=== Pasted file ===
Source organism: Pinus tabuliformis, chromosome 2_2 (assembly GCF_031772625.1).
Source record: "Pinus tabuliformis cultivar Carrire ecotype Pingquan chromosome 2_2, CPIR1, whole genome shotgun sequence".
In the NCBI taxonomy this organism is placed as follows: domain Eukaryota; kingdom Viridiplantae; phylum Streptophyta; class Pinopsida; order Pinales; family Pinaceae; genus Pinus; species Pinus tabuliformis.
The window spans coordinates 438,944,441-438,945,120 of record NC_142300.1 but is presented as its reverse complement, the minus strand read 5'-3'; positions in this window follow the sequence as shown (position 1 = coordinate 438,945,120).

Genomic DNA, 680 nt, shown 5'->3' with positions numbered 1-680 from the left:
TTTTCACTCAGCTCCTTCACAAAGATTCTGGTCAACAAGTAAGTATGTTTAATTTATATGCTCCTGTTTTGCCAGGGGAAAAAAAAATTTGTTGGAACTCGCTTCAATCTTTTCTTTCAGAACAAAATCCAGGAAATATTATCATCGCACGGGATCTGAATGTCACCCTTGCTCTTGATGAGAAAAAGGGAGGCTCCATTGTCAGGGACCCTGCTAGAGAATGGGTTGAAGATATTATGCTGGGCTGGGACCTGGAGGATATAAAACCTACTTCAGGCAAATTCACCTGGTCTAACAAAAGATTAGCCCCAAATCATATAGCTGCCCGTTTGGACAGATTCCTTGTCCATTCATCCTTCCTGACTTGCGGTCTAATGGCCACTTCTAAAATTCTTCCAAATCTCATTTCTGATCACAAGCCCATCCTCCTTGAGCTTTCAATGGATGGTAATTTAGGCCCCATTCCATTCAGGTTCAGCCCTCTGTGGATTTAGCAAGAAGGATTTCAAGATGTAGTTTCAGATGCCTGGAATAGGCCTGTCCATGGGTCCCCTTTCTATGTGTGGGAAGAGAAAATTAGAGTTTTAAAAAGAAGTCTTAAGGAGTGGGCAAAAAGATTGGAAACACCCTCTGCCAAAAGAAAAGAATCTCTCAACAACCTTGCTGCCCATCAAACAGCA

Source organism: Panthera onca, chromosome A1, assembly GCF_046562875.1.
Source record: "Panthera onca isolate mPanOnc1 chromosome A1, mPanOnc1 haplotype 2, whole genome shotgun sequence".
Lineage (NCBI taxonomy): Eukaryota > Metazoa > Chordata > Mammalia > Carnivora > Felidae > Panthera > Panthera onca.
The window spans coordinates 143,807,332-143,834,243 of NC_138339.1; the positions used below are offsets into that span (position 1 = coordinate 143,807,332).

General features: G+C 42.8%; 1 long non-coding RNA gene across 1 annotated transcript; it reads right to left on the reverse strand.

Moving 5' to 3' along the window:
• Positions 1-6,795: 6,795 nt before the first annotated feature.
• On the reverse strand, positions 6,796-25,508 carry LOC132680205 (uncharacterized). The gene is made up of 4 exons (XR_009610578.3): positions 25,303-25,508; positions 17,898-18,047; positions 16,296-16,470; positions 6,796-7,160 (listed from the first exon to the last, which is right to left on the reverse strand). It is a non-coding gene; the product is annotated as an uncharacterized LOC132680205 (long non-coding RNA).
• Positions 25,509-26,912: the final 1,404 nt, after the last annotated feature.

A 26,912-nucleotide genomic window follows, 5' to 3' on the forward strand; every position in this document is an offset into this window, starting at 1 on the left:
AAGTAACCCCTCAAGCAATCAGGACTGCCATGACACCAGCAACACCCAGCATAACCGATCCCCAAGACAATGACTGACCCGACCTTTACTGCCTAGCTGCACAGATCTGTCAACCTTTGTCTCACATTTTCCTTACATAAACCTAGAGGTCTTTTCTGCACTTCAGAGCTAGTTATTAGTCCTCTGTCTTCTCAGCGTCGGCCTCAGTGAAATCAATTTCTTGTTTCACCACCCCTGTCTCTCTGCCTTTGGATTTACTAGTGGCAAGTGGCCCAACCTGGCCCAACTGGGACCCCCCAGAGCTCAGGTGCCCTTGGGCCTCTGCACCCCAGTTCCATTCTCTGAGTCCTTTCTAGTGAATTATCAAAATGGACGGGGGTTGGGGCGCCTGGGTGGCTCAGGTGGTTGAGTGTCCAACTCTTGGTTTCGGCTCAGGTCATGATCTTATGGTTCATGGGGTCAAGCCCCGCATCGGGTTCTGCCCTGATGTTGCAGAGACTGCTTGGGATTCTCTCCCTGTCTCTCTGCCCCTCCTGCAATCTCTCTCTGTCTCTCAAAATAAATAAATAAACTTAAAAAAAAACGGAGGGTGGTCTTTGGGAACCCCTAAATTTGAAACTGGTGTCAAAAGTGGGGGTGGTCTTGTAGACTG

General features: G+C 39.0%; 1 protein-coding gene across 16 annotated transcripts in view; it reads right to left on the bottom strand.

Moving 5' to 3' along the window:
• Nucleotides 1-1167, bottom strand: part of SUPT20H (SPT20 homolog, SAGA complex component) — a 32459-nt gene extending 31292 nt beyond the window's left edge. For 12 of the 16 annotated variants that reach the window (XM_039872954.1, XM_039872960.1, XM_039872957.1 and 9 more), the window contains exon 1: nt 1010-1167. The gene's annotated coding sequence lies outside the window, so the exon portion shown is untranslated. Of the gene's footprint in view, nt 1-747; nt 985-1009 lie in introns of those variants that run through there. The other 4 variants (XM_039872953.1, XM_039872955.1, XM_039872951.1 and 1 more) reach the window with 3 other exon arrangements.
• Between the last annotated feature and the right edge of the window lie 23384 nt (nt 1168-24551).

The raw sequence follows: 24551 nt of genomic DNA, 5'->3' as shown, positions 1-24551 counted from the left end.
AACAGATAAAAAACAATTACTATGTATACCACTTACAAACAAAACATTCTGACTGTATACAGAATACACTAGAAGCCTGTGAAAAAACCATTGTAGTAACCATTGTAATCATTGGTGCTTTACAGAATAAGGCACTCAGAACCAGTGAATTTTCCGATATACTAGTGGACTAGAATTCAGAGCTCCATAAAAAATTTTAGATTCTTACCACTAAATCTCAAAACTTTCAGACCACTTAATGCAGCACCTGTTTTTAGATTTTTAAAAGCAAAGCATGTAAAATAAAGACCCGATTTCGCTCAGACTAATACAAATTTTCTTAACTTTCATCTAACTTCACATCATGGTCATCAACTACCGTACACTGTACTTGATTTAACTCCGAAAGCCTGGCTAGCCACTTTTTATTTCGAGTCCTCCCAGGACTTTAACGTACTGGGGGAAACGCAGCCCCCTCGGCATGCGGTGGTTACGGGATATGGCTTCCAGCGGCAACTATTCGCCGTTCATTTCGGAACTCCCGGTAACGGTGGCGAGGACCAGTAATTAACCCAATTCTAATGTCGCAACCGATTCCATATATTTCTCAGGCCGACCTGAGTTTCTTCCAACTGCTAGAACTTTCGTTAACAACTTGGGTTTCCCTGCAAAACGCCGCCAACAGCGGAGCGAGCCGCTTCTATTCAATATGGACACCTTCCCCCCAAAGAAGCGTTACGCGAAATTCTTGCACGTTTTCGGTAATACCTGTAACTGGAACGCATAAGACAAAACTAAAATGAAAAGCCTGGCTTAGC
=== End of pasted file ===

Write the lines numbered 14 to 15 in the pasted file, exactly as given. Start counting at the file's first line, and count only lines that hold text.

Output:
• On the reverse strand, positions 6,796-25,508 carry LOC132680205 (uncharacterized). The gene is made up of 4 exons (XR_009610578.3): positions 25,303-25,508; positions 17,898-18,047; positions 16,296-16,470; positions 6,796-7,160 (listed from the first exon to the last, which is right to left on the reverse strand). It is a non-coding gene; the product is annotated as an uncharacterized LOC132680205 (long non-coding RNA).
• Positions 25,509-26,912: the final 1,404 nt, after the last annotated feature.